Our data presented here indicate that the most common human amyloid, Medin (or Medin-containing fragments of MFG-E8), also shows age-associated aggregation in WT mice and demonstrate a pathogenic role of its accumulation in driving age-associated vascular dysfunction. Strikingly, Medin deposits form in aging mice despite their relatively limited lifespan, reflecting the previous finding that Medin deposits can be found in the vast majority of people over 50 y of age (2). However, in mice, Medin aggregates do not stain with classical amyloid dyes (Congo Red, Methoxy-X04) and appear amorphous by EM, possibly reflecting their lower (predicted) aggregation propensity (Fig. 1A) or indicating an early stage of fibril formation and/or maturation. Interestingly, it has been reported that in human aortic tissue the amount of Medin in its amyloid state is significantly lower in patients with aortic aneurysm or dissection, while nonfibrillar Medin deposits are significantly higher in the diseased aorta (10) and correlate with reduced aortic elasticity (9). Thus, nonfibrillar forms of Medin could in fact be more pathogenic, and notably, we find that Medin deposits in the human brain vasculature do not stain with amyloid dyes. It has been reported that amyloids can exist as structurally distinct “strains” (with different affinity for common amyloid dyes), which propagate through prion-like mechanisms, i.e., through templated misfolding of the native peptide (e.g., refs. 35, 36). Thus, it is conceivable that different strains of Medin form in the mouse and human vasculature and become (locally) amplified, providing a possible explanation for the differences in amyloid dye affinity observed in our analyses. Further relating to the role of amyloids in vascular dysfunction, it has been shown that soluble amyloid-β monomers and oligomers significantly impair vascular function in Alzheimer’s disease (e.g., refs. 3739), and it will therefore be important to determine which specific types of Medin aggregates are responsible for inducing vascular dysfunction in the aging brain.
Although Medin is the most common human amyloid described so far, little is known about its contribution to disease. Correlative analyses of human tissue suggest that MFG-E8 and Medin may contribute to vasculitis and thoracic aneurysms and dissection (9, 10) as well as vascular dementia (11). Mechanistically, it has been hypothesized that Medin amyloid leads to cell toxicity through promoting inflammatory and oxidative stress, thereby altering the arterial wall structure and predisposing arteries to age-related vascular dysfunction and disease (4043). However, these studies were unable to determine whether Medin aggregates were cause or consequence of pathological vascular changes. Our observation that Medin deposition occurs in murine blood vessels with age and is absent in Mfge8 C2 KO animals allowed us to examine in living mice whether this process contributes to vascular dysfunction. Our results now provide direct evidence that Medin aggregation within (cerebral) blood vessels may be causal for vascular dysfunction. Whether this occurs independently or is interlinked with previously reported mechanisms of age-related cerebrovascular dysfunction (including increases in reactive oxygen species; ref. 26) requires further investigation. Nevertheless, our findings indicate that vascular function can be improved by preventing Medin aggregation. Given the high prevalence of cardiovascular, cerebrovascular, and neurodegenerative diseases in the aging population (44, 45), preservation of vascular function remains a major challenge in medical research (4648). Targeting Medin aggregation should therefore be investigated as a novel therapeutic option to promote healthy aging of the vasculature. Notably, the NMR structure of the Medin-containing C2 domain of human MFG-E8 has been determined (Protein Data Bank ID code 2L9L; ref. 49); this may allow for rational drug design to prevent Medin aggregation through kinetic stabilization of its native structure, as exemplified by recent approaches to prevent transthyretin amyloidosis (50).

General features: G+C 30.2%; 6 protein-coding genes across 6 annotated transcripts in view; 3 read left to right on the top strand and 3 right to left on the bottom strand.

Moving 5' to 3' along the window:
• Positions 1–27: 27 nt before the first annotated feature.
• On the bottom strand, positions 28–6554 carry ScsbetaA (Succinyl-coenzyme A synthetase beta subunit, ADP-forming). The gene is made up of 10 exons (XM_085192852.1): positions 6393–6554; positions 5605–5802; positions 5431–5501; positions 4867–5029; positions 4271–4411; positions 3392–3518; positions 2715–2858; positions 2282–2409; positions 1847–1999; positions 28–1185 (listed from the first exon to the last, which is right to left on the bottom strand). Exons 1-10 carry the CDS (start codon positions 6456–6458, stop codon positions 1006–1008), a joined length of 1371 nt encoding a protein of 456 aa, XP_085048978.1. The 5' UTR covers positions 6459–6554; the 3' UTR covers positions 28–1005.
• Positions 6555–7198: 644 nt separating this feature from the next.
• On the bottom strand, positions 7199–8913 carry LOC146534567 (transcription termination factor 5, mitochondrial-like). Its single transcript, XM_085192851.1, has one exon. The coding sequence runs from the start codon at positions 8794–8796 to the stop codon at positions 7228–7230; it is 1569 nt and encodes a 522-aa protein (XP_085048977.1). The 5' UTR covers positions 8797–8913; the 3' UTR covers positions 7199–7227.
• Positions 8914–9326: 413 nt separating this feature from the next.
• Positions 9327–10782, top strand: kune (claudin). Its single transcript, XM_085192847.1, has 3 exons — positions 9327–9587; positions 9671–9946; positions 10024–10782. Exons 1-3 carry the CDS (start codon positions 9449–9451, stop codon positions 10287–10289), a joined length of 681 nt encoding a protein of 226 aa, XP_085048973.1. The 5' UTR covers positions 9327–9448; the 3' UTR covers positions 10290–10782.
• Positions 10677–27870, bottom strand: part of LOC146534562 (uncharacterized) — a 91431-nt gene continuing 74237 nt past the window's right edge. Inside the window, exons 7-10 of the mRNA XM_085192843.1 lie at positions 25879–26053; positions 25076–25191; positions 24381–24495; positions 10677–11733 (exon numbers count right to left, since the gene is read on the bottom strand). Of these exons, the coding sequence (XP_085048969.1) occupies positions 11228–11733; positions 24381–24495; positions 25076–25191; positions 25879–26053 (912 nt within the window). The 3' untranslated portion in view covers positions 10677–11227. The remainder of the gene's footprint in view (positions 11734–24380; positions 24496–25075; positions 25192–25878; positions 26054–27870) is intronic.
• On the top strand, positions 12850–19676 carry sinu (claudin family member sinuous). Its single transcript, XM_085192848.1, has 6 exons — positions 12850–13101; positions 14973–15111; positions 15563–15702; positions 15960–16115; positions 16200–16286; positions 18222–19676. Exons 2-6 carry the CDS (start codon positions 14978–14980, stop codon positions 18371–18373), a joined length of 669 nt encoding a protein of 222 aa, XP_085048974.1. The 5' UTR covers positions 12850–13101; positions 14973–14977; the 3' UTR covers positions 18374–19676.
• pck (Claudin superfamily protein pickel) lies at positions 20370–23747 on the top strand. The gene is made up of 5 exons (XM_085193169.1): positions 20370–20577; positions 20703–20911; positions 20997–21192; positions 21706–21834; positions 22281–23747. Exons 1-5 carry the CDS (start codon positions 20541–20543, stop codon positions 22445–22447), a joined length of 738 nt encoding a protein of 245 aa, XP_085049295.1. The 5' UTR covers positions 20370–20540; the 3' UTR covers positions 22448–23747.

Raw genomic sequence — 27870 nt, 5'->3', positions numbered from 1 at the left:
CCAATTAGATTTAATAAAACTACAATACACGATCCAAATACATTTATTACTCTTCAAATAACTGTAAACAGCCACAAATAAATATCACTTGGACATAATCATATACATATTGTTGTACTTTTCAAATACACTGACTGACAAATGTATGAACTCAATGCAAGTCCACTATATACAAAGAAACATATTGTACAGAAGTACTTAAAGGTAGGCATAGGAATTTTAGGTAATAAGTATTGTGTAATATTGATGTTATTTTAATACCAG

Finally, a potential interaction between Medin and amyloids in the brain is also of interest, because amyloidosis is prevalent in many neurodegenerative diseases. Previous experiments showed that Medin can act as a heterologous seed for the aggregation of serum amyloid A (51), but whether it interacts with other extracellular amyloids and in particular amyloid-β, which deposits both in the parenchyma as well as in blood vessels of the brain, remains unknown. Despite their structural similarities, amyloids do not necessarily coaggregate and can even show cross-inhibitory effects (52, 53). Therefore, understanding if and how Medin may contribute to age-related amyloidosis in the brain will be investigated in future studies.